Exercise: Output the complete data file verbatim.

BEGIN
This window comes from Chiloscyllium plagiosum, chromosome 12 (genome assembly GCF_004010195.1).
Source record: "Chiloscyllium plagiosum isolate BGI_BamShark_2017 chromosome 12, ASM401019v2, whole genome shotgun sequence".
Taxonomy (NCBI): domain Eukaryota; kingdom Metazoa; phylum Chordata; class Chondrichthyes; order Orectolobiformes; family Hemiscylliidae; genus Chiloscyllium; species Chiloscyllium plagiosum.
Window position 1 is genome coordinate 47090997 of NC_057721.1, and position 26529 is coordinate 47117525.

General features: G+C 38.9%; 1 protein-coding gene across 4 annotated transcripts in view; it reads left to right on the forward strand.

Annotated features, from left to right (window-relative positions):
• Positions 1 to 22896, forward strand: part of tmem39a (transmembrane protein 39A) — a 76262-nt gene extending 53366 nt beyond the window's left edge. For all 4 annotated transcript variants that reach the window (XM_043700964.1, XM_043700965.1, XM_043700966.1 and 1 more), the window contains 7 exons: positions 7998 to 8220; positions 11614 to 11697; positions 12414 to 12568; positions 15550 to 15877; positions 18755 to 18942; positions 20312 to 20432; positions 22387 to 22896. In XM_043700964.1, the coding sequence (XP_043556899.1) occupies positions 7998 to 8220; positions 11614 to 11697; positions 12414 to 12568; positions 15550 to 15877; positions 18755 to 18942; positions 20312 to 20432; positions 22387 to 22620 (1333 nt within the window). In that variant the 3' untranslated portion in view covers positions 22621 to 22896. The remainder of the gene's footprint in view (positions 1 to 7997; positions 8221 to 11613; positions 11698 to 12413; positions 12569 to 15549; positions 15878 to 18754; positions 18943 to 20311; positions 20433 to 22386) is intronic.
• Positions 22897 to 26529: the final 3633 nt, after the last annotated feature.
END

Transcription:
This window comes from Chiloscyllium plagiosum, chromosome 12 (genome assembly GCF_004010195.1).
Source record: "Chiloscyllium plagiosum isolate BGI_BamShark_2017 chromosome 12, ASM401019v2, whole genome shotgun sequence".
Taxonomy (NCBI): domain Eukaryota; kingdom Metazoa; phylum Chordata; class Chondrichthyes; order Orectolobiformes; family Hemiscylliidae; genus Chiloscyllium; species Chiloscyllium plagiosum.
Window position 1 is genome coordinate 47090997 of NC_057721.1, and position 26529 is coordinate 47117525.

General features: G+C 38.9%; 1 protein-coding gene across 4 annotated transcripts in view; it reads left to right on the forward strand.

Annotated features, from left to right (window-relative positions):
• Positions 1 to 22896, forward strand: part of tmem39a (transmembrane protein 39A) — a 76262-nt gene extending 53366 nt beyond the window's left edge. For all 4 annotated transcript variants that reach the window (XM_043700964.1, XM_043700965.1, XM_043700966.1 and 1 more), the window contains 7 exons: positions 7998 to 8220; positions 11614 to 11697; positions 12414 to 12568; positions 15550 to 15877; positions 18755 to 18942; positions 20312 to 20432; positions 22387 to 22896. In XM_043700964.1, the coding sequence (XP_043556899.1) occupies positions 7998 to 8220; positions 11614 to 11697; positions 12414 to 12568; positions 15550 to 15877; positions 18755 to 18942; positions 20312 to 20432; positions 22387 to 22620 (1333 nt within the window). In that variant the 3' untranslated portion in view covers positions 22621 to 22896. The remainder of the gene's footprint in view (positions 1 to 7997; positions 8221 to 11613; positions 11698 to 12413; positions 12569 to 15549; positions 15878 to 18754; positions 18943 to 20311; positions 20433 to 22386) is intronic.
• Positions 22897 to 26529: the final 3633 nt, after the last annotated feature.